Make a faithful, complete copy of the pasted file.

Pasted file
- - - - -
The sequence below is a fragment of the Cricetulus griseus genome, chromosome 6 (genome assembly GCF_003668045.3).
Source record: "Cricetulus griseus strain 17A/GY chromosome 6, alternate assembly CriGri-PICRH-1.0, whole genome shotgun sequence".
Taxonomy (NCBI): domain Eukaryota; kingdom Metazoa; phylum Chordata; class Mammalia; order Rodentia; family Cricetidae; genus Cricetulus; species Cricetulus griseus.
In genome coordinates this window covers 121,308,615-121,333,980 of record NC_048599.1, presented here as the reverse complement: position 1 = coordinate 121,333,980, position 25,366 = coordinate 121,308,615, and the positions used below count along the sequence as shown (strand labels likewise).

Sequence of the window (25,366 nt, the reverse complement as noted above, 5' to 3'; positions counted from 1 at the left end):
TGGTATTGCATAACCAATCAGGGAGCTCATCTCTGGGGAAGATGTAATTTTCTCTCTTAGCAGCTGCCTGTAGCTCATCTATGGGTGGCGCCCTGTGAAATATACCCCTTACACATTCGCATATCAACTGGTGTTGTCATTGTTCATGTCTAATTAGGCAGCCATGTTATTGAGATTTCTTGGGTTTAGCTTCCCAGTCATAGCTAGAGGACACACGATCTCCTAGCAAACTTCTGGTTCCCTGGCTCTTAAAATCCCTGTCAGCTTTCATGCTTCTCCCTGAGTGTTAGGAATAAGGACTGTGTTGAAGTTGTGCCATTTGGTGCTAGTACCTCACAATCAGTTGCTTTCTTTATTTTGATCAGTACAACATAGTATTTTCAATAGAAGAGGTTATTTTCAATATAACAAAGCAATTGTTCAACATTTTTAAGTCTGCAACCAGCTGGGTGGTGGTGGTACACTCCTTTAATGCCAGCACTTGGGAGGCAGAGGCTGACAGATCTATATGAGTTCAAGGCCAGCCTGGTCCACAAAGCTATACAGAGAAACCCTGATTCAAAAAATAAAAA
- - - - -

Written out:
The sequence below is a fragment of the Cricetulus griseus genome, chromosome 6 (genome assembly GCF_003668045.3).
Source record: "Cricetulus griseus strain 17A/GY chromosome 6, alternate assembly CriGri-PICRH-1.0, whole genome shotgun sequence".
Taxonomy (NCBI): domain Eukaryota; kingdom Metazoa; phylum Chordata; class Mammalia; order Rodentia; family Cricetidae; genus Cricetulus; species Cricetulus griseus.
In genome coordinates this window covers 121,308,615-121,333,980 of record NC_048599.1, presented here as the reverse complement: position 1 = coordinate 121,333,980, position 25,366 = coordinate 121,308,615, and the positions used below count along the sequence as shown (strand labels likewise).

Sequence of the window (25,366 nt, the reverse complement as noted above, 5' to 3'; positions counted from 1 at the left end):
TGGTATTGCATAACCAATCAGGGAGCTCATCTCTGGGGAAGATGTAATTTTCTCTCTTAGCAGCTGCCTGTAGCTCATCTATGGGTGGCGCCCTGTGAAATATACCCCTTACACATTCGCATATCAACTGGTGTTGTCATTGTTCATGTCTAATTAGGCAGCCATGTTATTGAGATTTCTTGGGTTTAGCTTCCCAGTCATAGCTAGAGGACACACGATCTCCTAGCAAACTTCTGGTTCCCTGGCTCTTAAAATCCCTGTCAGCTTTCATGCTTCTCCCTGAGTGTTAGGAATAAGGACTGTGTTGAAGTTGTGCCATTTGGTGCTAGTACCTCACAATCAGTTGCTTTCTTTATTTTGATCAGTACAACATAGTATTTTCAATAGAAGAGGTTATTTTCAATATAACAAAGCAATTGTTCAACATTTTTAAGTCTGCAACCAGCTGGGTGGTGGTGGTACACTCCTTTAATGCCAGCACTTGGGAGGCAGAGGCTGACAGATCTATATGAGTTCAAGGCCAGCCTGGTCCACAAAGCTATACAGAGAAACCCTGATTCAAAAAATAAAAA